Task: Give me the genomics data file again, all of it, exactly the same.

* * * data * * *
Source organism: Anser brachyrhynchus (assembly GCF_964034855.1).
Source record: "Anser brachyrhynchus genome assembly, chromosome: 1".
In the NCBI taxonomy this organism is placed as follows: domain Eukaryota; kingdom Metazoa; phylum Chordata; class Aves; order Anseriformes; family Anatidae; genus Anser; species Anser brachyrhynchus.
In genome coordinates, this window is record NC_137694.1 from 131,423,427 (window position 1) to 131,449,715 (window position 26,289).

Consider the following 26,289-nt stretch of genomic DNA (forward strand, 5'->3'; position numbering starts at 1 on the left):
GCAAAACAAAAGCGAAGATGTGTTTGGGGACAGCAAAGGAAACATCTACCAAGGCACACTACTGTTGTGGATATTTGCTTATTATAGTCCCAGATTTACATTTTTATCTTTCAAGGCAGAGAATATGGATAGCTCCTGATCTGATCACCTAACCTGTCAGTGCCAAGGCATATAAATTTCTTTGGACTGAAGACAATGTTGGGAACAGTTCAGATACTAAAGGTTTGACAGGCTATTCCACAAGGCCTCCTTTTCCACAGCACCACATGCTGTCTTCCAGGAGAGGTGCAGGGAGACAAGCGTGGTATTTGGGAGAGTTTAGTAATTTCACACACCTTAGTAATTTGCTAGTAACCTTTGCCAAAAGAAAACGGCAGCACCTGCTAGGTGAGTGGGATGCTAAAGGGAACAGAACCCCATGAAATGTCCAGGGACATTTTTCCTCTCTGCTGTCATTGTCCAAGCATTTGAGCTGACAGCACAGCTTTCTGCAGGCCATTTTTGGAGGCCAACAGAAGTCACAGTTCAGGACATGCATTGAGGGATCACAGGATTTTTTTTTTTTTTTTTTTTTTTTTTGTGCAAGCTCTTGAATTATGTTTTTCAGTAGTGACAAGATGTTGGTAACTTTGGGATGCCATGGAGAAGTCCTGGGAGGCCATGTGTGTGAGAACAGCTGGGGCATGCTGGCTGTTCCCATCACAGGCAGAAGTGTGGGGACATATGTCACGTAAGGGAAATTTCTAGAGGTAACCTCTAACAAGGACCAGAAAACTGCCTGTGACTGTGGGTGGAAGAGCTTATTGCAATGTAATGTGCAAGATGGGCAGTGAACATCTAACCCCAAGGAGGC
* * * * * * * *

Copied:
Source organism: Anser brachyrhynchus (assembly GCF_964034855.1).
Source record: "Anser brachyrhynchus genome assembly, chromosome: 1".
In the NCBI taxonomy this organism is placed as follows: domain Eukaryota; kingdom Metazoa; phylum Chordata; class Aves; order Anseriformes; family Anatidae; genus Anser; species Anser brachyrhynchus.
In genome coordinates, this window is record NC_137694.1 from 131,423,427 (window position 1) to 131,449,715 (window position 26,289).

Consider the following 26,289-nt stretch of genomic DNA (forward strand, 5'->3'; position numbering starts at 1 on the left):
GCAAAACAAAAGCGAAGATGTGTTTGGGGACAGCAAAGGAAACATCTACCAAGGCACACTACTGTTGTGGATATTTGCTTATTATAGTCCCAGATTTACATTTTTATCTTTCAAGGCAGAGAATATGGATAGCTCCTGATCTGATCACCTAACCTGTCAGTGCCAAGGCATATAAATTTCTTTGGACTGAAGACAATGTTGGGAACAGTTCAGATACTAAAGGTTTGACAGGCTATTCCACAAGGCCTCCTTTTCCACAGCACCACATGCTGTCTTCCAGGAGAGGTGCAGGGAGACAAGCGTGGTATTTGGGAGAGTTTAGTAATTTCACACACCTTAGTAATTTGCTAGTAACCTTTGCCAAAAGAAAACGGCAGCACCTGCTAGGTGAGTGGGATGCTAAAGGGAACAGAACCCCATGAAATGTCCAGGGACATTTTTCCTCTCTGCTGTCATTGTCCAAGCATTTGAGCTGACAGCACAGCTTTCTGCAGGCCATTTTTGGAGGCCAACAGAAGTCACAGTTCAGGACATGCATTGAGGGATCACAGGATTTTTTTTTTTTTTTTTTTTTTTTTTGTGCAAGCTCTTGAATTATGTTTTTCAGTAGTGACAAGATGTTGGTAACTTTGGGATGCCATGGAGAAGTCCTGGGAGGCCATGTGTGTGAGAACAGCTGGGGCATGCTGGCTGTTCCCATCACAGGCAGAAGTGTGGGGACATATGTCACGTAAGGGAAATTTCTAGAGGTAACCTCTAACAAGGACCAGAAAACTGCCTGTGACTGTGGGTGGAAGAGCTTATTGCAATGTAATGTGCAAGATGGGCAGTGAACATCTAACCCCAAGGAGGC